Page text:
Notably absent in the photograph was President Barack Obama or any high-ranking head of state from the US, a fact that has become the focus of a political controversy within the American state apparatus. Attorney General Eric Holder, who was in Paris at the time, also did not attend, with the United States represented instead by US Ambassador to France Jane Hartley, appointed recently for her service as a campaign contribution bundler for Obama.
The White House explanation for the failure to send anyone to Paris last Sunday was that it would have involved such a massive deployment of US security as to make the march itself virtually unworkable. Given the real circumstances of the “rally,” one wonders if the Secret Service would have insisted on strip searching the assembled heads of government and their security personnel.
Whatever the reasons for Obama’s absence, his attendance would have only been the capstone to the cynical charade. The presence of Obama or any other senior representative of a US administration that constitutes the number one practitioner of state terror on the planet would have only added to the grotesque hypocrisy of the “selfie” staged by the so-called world leaders on a heavily guarded street in Paris.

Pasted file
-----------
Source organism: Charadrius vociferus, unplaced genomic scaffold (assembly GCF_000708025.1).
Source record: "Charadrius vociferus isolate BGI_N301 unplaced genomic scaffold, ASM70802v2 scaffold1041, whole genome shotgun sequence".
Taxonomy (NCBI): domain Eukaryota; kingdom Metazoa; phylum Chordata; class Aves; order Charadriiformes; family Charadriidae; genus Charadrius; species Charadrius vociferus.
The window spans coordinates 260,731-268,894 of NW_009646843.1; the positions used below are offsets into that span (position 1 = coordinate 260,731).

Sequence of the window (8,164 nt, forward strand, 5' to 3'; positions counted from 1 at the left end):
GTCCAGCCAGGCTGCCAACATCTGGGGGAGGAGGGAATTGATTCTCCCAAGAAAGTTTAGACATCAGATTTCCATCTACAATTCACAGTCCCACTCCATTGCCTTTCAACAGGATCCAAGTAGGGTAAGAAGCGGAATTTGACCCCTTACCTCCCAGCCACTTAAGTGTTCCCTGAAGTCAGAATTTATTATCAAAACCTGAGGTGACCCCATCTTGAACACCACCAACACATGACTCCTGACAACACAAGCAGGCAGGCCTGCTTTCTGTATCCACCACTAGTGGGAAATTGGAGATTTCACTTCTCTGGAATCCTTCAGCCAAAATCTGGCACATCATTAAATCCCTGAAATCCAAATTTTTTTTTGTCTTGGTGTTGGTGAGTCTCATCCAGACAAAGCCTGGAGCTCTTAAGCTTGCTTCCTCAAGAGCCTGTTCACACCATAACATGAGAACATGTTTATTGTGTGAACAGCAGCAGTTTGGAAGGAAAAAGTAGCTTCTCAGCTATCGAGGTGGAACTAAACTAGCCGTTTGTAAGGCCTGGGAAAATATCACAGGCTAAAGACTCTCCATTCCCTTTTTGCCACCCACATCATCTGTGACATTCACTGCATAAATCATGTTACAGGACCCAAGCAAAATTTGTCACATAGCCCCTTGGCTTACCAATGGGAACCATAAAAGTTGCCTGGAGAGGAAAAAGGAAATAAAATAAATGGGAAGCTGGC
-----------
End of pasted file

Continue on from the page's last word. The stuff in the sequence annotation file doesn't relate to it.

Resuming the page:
See also here.
To conduct an effective fight, one has to put oneself first into the shoes of the fanatics and try to understand the dynamic that pushes young local-born Muslims to commit such acts. Who are they? What do they think? What are their feelings? In what circumstances did they grow up? What can be done to change them? After decades of neglect, that is hard work. It takes time and effort, with results uncertain. Much easier for politicians to march in the street in front of the cameras: here.
UK puts military on standby after Charlie Hebdo attack: here.
Coinciding with Wednesday’s publication of the first issue of Charlie Hebdo since last week’s terrorist attack, the French interior minister announced legal proceedings against 54 individuals accused of “glorifying terrorism”: here.